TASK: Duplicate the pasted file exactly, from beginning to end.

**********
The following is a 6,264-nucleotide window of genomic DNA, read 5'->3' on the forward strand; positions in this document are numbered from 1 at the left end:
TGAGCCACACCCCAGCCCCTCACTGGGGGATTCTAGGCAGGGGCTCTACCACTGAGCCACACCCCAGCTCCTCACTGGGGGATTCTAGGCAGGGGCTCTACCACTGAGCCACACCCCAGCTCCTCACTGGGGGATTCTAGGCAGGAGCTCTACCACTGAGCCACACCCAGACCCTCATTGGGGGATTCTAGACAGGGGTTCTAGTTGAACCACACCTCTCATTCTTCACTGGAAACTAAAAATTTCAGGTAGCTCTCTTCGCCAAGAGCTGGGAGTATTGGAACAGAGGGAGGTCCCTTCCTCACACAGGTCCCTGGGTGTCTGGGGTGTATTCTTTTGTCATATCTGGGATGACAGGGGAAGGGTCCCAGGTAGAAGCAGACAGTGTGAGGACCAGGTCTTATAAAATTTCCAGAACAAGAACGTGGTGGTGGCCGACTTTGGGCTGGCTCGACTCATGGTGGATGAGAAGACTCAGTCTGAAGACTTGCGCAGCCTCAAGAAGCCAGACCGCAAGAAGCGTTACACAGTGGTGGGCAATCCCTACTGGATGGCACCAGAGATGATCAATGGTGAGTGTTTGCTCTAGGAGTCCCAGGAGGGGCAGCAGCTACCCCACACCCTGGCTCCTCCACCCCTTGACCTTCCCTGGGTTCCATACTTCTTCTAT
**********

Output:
The following is a 6,264-nucleotide window of genomic DNA, read 5'->3' on the forward strand; positions in this document are numbered from 1 at the left end:
TGAGCCACACCCCAGCCCCTCACTGGGGGATTCTAGGCAGGGGCTCTACCACTGAGCCACACCCCAGCTCCTCACTGGGGGATTCTAGGCAGGGGCTCTACCACTGAGCCACACCCCAGCTCCTCACTGGGGGATTCTAGGCAGGAGCTCTACCACTGAGCCACACCCAGACCCTCATTGGGGGATTCTAGACAGGGGTTCTAGTTGAACCACACCTCTCATTCTTCACTGGAAACTAAAAATTTCAGGTAGCTCTCTTCGCCAAGAGCTGGGAGTATTGGAACAGAGGGAGGTCCCTTCCTCACACAGGTCCCTGGGTGTCTGGGGTGTATTCTTTTGTCATATCTGGGATGACAGGGGAAGGGTCCCAGGTAGAAGCAGACAGTGTGAGGACCAGGTCTTATAAAATTTCCAGAACAAGAACGTGGTGGTGGCCGACTTTGGGCTGGCTCGACTCATGGTGGATGAGAAGACTCAGTCTGAAGACTTGCGCAGCCTCAAGAAGCCAGACCGCAAGAAGCGTTACACAGTGGTGGGCAATCCCTACTGGATGGCACCAGAGATGATCAATGGTGAGTGTTTGCTCTAGGAGTCCCAGGAGGGGCAGCAGCTACCCCACACCCTGGCTCCTCCACCCCTTGACCTTCCCTGGGTTCCATACTTCTTCTAT